Alliteration is a phonetic stylistic device which aims at imparting a melodic effect to the utterance. The essence of this device lies in the repetition of similar sounds, in particular consonant sounds, in close succession, particularly at the beginning of successive words.
Often alliteration is seen with two words that have the same letter such as “swimming swan,” but alliteration can also be seen in the use of similar sounds, even if different letters are used. For example, “champagne” and “sure” don’t start with the same consonant but they sound similar in pronunciation. “Fade” and “phase” similarly have different starting letters but are close in sound.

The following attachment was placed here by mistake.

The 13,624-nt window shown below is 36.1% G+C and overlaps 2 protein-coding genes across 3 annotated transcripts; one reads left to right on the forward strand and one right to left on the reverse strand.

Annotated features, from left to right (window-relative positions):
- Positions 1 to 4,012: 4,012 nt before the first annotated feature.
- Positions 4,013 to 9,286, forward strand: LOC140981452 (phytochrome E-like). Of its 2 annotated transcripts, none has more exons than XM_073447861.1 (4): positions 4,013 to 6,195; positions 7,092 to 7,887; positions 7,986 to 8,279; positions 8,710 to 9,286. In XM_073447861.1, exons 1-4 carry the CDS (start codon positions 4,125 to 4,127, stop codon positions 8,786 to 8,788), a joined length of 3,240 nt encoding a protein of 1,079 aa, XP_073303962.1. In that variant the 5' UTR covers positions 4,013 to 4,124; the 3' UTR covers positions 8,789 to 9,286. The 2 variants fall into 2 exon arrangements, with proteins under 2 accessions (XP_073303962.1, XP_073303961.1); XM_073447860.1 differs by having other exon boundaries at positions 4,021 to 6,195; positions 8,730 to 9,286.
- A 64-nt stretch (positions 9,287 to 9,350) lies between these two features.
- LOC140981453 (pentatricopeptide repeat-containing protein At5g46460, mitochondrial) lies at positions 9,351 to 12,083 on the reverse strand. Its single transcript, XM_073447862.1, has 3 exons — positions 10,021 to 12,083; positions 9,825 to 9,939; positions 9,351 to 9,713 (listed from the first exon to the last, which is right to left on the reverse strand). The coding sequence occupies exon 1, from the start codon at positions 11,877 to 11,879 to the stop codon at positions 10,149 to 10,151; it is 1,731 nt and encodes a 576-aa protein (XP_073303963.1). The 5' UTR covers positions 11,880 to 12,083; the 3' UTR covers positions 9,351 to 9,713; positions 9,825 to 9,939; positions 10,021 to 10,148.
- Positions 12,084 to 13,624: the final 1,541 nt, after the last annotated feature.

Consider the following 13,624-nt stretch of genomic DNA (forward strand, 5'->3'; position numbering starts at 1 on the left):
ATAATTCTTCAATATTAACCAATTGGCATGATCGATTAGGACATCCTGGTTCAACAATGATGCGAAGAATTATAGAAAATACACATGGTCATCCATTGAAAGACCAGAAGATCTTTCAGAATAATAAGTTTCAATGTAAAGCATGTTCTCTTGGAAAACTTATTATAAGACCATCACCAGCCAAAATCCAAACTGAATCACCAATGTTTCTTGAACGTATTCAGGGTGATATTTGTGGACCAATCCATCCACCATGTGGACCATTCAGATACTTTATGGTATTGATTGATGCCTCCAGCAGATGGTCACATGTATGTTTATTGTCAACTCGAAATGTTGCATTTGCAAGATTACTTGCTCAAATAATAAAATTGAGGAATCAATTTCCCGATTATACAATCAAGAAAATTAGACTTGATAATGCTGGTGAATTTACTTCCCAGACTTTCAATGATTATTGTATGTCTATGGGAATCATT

Alliteration can be a fun literary device to greatly improve a poem’s storytelling. When read aloud, poems with alliteration have lots of passion and can create interest with the reader and others enjoying the poem.
Leaping Lions leap after lengthy naps.
They sleepily stretch strong appendages
To prepare properly for the precious hunt.
Young, youthful lions
Gallop gallantly on the grassland plains.
Then they too sleep serenely after strenuous stretching.